electrofelon

Senior Member
I agree that meters have nothing to do in this case, but I try to find in the Art 100 about the definitions of 'supply side connection' and 'load side connection' and I can't find them. As you can see in my diagram, the PV connection point is still the same spot. So how do we know when will be supply side connection, and when will be load side connection? And just like your interpretation, the Code needs to make it clear in Art 100 that a connection of the load side of the main breaker is considered load side connection.
see 705.12(A) and (D). I admit it is not very logically laid out.
 

ggunn

PE (Electrical), NABCEP certified
Yes it is a supply side connection. It is a bit odd that the 120% rule doesnt apply in that situation. I wonder if that was an oversight by the code makers.
The 120% rule cannot apply because there is no OCPD on the panel. There is nothing to base the calculation on because the available current to the bus from the utility side is virtually unlimited.
 

jaggedben

Senior Member
I agree that meters have nothing to do in this case, but I try to find in the Art 100 about the definitions of 'supply side connection' and 'load side connection' and I can't find them. As you can see in my diagram, the PV connection point is still the same spot. So how do we know when will be supply side connection, and when will be load side connection? And just like your interpretation, the Code needs to make it clear in Art 100 that a connection of the load side of the main breaker is considered load side connection.
Article doesn't really need to make that clear when 705.12(A) states things pretty precisely.

I forget if Article 100 defines the service disconnecting means, or just service equipment, but read Article 230 for more in the disconnecting means.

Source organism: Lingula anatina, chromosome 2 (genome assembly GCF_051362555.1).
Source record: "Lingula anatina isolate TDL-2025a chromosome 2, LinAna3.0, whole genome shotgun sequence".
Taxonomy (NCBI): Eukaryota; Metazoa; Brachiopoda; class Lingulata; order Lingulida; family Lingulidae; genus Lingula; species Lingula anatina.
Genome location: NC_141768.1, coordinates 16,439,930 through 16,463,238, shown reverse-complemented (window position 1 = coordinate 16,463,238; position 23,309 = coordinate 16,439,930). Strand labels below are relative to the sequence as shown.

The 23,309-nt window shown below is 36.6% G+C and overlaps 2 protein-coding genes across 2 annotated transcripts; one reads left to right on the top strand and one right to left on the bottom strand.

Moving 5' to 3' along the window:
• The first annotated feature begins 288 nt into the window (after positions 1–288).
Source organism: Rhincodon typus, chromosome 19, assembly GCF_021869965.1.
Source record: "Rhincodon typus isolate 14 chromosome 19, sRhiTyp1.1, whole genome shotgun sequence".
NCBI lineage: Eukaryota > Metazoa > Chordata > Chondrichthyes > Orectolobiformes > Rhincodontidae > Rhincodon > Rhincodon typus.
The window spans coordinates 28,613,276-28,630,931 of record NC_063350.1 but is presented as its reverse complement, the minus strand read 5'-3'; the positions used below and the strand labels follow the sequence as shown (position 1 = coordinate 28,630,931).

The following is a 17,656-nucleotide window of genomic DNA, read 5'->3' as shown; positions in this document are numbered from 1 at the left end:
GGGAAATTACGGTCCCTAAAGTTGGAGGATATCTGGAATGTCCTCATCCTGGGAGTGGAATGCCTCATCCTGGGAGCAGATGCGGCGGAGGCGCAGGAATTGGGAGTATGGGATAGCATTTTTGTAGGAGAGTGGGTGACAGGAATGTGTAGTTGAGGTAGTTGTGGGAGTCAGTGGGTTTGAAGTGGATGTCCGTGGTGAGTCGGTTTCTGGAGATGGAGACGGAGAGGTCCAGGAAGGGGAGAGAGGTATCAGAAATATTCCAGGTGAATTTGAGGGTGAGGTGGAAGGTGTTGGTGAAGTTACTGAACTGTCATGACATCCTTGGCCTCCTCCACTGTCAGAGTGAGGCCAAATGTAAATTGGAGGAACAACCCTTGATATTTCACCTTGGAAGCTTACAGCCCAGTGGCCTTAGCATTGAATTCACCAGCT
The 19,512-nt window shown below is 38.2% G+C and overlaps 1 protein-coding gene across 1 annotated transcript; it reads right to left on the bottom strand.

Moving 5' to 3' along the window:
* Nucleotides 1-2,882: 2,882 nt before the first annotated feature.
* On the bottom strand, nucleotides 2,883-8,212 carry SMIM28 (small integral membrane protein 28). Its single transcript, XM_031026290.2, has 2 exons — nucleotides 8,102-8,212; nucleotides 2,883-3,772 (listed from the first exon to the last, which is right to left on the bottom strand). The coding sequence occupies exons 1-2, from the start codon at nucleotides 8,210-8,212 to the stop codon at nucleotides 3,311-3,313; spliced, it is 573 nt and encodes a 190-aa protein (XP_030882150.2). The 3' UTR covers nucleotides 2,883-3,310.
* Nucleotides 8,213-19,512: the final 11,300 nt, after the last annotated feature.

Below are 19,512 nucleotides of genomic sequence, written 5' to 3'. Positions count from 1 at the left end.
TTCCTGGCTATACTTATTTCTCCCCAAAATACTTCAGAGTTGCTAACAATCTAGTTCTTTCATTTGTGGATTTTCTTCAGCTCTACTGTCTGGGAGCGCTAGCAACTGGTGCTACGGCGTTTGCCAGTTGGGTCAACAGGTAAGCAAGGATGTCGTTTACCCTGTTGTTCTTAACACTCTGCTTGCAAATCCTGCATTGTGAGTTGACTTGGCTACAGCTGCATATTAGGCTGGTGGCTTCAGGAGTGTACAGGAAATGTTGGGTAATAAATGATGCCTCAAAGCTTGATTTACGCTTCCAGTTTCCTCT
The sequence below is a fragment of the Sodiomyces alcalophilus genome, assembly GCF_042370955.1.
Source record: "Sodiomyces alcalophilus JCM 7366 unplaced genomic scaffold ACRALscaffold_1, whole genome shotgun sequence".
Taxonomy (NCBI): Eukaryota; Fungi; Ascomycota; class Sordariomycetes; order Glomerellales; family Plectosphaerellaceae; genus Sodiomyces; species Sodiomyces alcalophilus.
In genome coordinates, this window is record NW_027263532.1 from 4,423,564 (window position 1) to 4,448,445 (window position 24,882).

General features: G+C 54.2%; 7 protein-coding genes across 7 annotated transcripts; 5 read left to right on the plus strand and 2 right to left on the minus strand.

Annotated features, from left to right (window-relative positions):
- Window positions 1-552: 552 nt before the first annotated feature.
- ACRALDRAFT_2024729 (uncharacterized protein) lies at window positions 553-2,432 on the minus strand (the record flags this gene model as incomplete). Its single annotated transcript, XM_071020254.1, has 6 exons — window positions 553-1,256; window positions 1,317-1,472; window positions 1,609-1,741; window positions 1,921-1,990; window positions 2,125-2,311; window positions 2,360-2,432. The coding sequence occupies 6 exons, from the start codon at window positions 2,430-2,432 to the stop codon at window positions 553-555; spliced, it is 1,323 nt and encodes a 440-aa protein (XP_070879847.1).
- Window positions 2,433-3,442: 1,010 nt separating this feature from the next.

GoldDigger

Moderator
Staff member
The 120% rule applies to situations where the current to the bus or conductor from each source is limited and so the bus/conductor is protected. Adding the two current sources would allow a load to draw more current and defeat the protection.
Service conductors are NOT protected, so adding more current from PV will not make things worse. So no 120% rule.
That lack of protection is why service conductors are not allowed to run very far inside.

Sent from my XT1585 using Tapatalk
 

electrofelon

Senior Member
The 120% rule cannot apply because there is no OCPD on the panel. There is nothing to base the calculation on because the available current to the bus from the utility side is virtually unlimited.
:slaphead: I should have been able to figure that one out. yesterday was a long day....
 

electrofelon

Senior Member
I agree that meters have nothing to do in this case, but I try to find in the Art 100 about the definitions of 'supply side connection' and 'load side connection' and I can't find them. As you can see in my diagram, the PV connection point is still the same spot. So how do we know when will be supply side connection, and when will be load side connection? And just like your interpretation, the Code needs to make it clear in Art 100 that a connection of the load side of the main breaker is considered load side connection.
For what its worth, here is a bit on supply side connections by the Washington State Labor and Industries:

https://www.lni.wa.gov/TradesLicensing/Electrical/files/currents/Elc1410.pdf